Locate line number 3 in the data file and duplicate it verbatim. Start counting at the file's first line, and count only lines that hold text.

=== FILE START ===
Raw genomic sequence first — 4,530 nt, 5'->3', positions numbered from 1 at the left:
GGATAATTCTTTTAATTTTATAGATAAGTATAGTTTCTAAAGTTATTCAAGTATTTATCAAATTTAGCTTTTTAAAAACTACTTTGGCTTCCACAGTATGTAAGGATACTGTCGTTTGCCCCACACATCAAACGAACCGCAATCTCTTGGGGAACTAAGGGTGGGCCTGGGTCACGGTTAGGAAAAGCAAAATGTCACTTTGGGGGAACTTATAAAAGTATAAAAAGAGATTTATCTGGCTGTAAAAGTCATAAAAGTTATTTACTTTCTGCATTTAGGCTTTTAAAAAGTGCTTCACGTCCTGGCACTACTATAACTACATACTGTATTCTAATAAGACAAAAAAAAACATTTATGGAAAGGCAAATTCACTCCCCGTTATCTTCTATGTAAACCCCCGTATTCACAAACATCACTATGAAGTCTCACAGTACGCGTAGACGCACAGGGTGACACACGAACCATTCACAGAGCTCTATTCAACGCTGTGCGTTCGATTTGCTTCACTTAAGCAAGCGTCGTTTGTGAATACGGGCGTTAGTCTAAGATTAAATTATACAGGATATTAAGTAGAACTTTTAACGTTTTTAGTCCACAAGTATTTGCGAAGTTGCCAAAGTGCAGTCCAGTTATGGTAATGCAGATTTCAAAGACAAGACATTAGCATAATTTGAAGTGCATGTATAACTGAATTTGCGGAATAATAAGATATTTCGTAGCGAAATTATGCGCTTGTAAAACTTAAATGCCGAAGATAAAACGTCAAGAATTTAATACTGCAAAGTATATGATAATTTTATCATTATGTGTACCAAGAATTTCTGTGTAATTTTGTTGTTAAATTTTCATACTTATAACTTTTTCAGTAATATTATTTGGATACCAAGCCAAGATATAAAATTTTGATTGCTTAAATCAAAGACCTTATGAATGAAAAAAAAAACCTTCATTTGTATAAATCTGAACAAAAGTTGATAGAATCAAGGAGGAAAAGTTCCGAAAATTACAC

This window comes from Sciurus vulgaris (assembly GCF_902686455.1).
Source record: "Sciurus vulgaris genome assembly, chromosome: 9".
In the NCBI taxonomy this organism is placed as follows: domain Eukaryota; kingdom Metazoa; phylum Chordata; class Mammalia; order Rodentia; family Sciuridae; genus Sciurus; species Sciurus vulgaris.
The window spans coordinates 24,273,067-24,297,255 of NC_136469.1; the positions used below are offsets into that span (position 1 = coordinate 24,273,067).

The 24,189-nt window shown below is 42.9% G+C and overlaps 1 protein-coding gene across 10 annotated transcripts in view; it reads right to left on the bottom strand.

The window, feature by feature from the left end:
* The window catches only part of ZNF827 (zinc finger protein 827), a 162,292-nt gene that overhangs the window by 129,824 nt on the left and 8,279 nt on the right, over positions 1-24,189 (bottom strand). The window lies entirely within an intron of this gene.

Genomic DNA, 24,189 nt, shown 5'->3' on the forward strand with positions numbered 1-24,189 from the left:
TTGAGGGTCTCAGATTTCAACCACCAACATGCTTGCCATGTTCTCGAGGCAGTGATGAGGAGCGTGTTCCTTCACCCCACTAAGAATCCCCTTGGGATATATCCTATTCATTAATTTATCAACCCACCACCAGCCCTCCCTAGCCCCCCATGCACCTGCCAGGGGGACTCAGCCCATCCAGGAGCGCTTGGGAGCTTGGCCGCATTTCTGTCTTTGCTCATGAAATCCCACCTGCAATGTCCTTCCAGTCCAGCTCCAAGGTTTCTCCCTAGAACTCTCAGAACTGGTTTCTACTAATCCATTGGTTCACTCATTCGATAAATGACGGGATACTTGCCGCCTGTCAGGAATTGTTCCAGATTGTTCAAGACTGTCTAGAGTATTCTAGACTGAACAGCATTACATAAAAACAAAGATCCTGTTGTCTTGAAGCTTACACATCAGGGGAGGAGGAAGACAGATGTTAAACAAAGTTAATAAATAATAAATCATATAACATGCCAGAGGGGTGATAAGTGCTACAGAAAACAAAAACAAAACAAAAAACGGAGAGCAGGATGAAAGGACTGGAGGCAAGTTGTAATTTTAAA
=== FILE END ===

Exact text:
This window comes from Sciurus vulgaris (assembly GCF_902686455.1).